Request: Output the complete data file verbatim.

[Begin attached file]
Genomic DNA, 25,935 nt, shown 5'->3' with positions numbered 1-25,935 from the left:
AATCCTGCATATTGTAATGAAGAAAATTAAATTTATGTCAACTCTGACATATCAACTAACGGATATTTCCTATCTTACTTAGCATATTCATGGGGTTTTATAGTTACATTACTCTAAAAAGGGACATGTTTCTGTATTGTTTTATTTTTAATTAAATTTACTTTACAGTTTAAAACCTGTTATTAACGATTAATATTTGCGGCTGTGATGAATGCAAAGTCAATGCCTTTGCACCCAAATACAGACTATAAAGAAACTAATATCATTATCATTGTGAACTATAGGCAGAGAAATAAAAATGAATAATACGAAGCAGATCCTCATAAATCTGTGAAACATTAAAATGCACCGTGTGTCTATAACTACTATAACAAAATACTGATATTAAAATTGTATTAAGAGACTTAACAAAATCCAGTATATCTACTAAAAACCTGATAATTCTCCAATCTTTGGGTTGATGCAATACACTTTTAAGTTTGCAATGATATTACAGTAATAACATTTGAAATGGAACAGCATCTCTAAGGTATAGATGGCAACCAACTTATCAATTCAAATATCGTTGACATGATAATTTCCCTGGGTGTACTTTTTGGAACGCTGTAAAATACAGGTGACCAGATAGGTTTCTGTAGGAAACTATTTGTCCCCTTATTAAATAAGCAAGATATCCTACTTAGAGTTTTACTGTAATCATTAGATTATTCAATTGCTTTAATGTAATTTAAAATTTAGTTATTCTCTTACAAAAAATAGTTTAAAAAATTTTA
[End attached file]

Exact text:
Genomic DNA, 25,935 nt, shown 5'->3' with positions numbered 1-25,935 from the left:
AATCCTGCATATTGTAATGAAGAAAATTAAATTTATGTCAACTCTGACATATCAACTAACGGATATTTCCTATCTTACTTAGCATATTCATGGGGTTTTATAGTTACATTACTCTAAAAAGGGACATGTTTCTGTATTGTTTTATTTTTAATTAAATTTACTTTACAGTTTAAAACCTGTTATTAACGATTAATATTTGCGGCTGTGATGAATGCAAAGTCAATGCCTTTGCACCCAAATACAGACTATAAAGAAACTAATATCATTATCATTGTGAACTATAGGCAGAGAAATAAAAATGAATAATACGAAGCAGATCCTCATAAATCTGTGAAACATTAAAATGCACCGTGTGTCTATAACTACTATAACAAAATACTGATATTAAAATTGTATTAAGAGACTTAACAAAATCCAGTATATCTACTAAAAACCTGATAATTCTCCAATCTTTGGGTTGATGCAATACACTTTTAAGTTTGCAATGATATTACAGTAATAACATTTGAAATGGAACAGCATCTCTAAGGTATAGATGGCAACCAACTTATCAATTCAAATATCGTTGACATGATAATTTCCCTGGGTGTACTTTTTGGAACGCTGTAAAATACAGGTGACCAGATAGGTTTCTGTAGGAAACTATTTGTCCCCTTATTAAATAAGCAAGATATCCTACTTAGAGTTTTACTGTAATCATTAGATTATTCAATTGCTTTAATGTAATTTAAAATTTAGTTATTCTCTTACAAAAAATAGTTTAAAAAATTTTA